Course Overview

Climate Health: Collaborations and the Future of our Planet

This presentation will discuss climate science's role in health, emissions' effects on the environment, and climate-driven epidemic solutions.
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2021 Annual Conference

October 29-31, 2021

Required Lessons

1 lesson with video, quiz, and evaluation

Time to Complete

45 minutes

CME Eligible*

.75 credits
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Course Info
Course Faculty
Accreditation/CME

What you will learn

 Course Summary

This presentation will discuss climate science's role in health, emissions' effects on the environment, and climate-driven epidemic solutions.

 Course Objectives

By the end of this course, learners will be able to:
  • Discuss climate change crisis in relation to human needs.
  • Evaluate the cause and effect of human needs and consumerism on the environment.
  • Summarize the relationship between climate sciences and healthcare.
See course outline below for additional information.

This course includes:

  • Video recording
  • Downloadable audio
  • 1 Quiz
  • 1 Evaluation
  • Certificate of Completion

Course Faculty

Veerabhadran Ramanathan, PhD

Bio

Dr. Ramanathan discovered the greenhouse effect of CFCs (cholorofluorocarbons; belongs to family of halocarbons) in 1975 and showed that a ton each of CFC-11 and CFC-12 has more global warming effect than 10000 tons of CO2. This discovery established the now accepted fact that non-CO2 gases are a major contributor to planet warming and also enabled the Montreal protocol to become the first successful climate mitigation policy. For this work, he was awarded the Tyler Prize by Nobel Laureate Sherwood Rowland in 2009. In 1980, Madden and Ramanathan were the first to make a statistical prediction that global warming will be detected above the background noise by 2000, a prediction which was verified by the IPCC-UN experts in 2001. He led a NASA study with its climate satellite to show that clouds had a net cooling effect on the planet and quantified the radiation interactions with water vapor and its amplification of the CO2 warming. He led international field campaigns, developed unmanned aircraft platforms for tracking brown clouds pollution worldwide. His work has led to numerous policies including the formation of the Climate and Clean Air Coalition by the United Nations. He founded, designed, and leads Project Surya along with daughters Nithya Ramanathan and Tara Ramanathan; an extended effort to characterize and mitigate climate and health impacts of cooking with solid biomass as a way to protect the bottom three billion from climate change. He is now leading a University of California climate solutions effort which has launched a course on climate solutions that is expected to reach a million students or more. He was honored as the science advisor to Pope Francis’ holy see delegation to the historic 2015 Paris climate summit and in addition advises California Governor Jerry Brown. He was named the UN Climate Champion in 2013; has been elected to the US National Academy and the Royal Swedish Academy which awards the Nobel prizes. Foreign Policy named him a thought leader in 2014 and in 2018, he (with James Hansen) was named the Tang Laureate for sustainability science. He is currently the Edward A. Frieman Endowed Presidential Chair in Climate Sustainability.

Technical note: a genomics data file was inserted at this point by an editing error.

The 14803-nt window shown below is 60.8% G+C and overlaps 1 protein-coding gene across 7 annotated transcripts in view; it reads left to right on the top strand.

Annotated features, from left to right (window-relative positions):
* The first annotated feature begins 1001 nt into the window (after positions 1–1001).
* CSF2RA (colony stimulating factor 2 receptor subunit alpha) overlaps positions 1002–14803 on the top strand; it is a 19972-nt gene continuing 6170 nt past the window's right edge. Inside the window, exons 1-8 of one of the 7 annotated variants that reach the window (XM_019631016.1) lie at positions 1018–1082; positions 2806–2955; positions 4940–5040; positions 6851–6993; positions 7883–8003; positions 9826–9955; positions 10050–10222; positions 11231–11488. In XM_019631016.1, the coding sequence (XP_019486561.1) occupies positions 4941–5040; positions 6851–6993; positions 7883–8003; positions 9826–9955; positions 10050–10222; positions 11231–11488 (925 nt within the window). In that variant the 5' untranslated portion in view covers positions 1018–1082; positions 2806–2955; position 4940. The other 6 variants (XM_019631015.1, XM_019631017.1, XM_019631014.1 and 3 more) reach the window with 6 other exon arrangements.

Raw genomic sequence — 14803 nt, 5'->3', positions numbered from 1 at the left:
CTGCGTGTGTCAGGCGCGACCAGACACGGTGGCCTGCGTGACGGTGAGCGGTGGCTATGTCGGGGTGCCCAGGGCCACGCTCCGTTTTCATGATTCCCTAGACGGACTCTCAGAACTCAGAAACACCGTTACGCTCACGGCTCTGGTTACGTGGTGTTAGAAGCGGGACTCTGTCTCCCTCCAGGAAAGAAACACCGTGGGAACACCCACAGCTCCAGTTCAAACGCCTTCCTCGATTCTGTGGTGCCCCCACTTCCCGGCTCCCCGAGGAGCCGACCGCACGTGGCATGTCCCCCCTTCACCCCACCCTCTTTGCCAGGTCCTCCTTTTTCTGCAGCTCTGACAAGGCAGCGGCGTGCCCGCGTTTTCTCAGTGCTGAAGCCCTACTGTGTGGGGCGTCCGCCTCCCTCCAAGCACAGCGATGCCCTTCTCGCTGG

Disclosure

No financial relationships with any ineligible companies to disclose.

Accreditation and CME

Accreditation Statement

This activity has been planned and implemented in accordance with the accreditation requirements and policies of the Accreditation Council for Continuing Medical Education (ACCME) through the joint providership of the University of California, Irvine School of Medicine and the Academy of Integrative Health & Medicine. The University of California, Irvine School of Medicine is accredited by the ACCME to provide continuing medical education for physicians. 

This activity is in compliance with California Assembly Bill 1195, which requires continuing medical education activities with patient care components to include curriculum in the subjects of cultural and linguistic competency. For specific information regarding Bill 1195 and cultural and linguistic competency, please visit the
CME website.

*CME/CEU Credits

The University of California, Irvine School of Medicine designates this enduring materials for a maximum of .75 AMA PRA Category 1 Credits™. Physicians should claim only the credit commensurate with the extent of their participation in the activity.

All other healthcare professionals
 completing this activity will be issued a certificate of participation. To successfully earn credit, participants must review the content, complete a quiz with a score of 75% or higher, and submit an evaluation. This course is CME-eligible ending on December 31, 2022. After this date, you will continue to have access to your purchased content, however you will no longer be able to claim CME credits for your participation in the course.
The views and opinions expressed in this activity are those of the faculty and do not necessarily reflect the views of the University of California, Irvine School of Medicine and/or the Academy of Integrative Health & Medicine.

Course Outline

Enroll Now!

This course is self-paced with no set beginning or end date. You may complete this course on your own schedule and pace. Enrolling in and purchasing this course grants you access to its contents in perpetuity. All required course activities must be completed to earn any eligible continuing education credit(s) and obtain a certificate of completion for this course.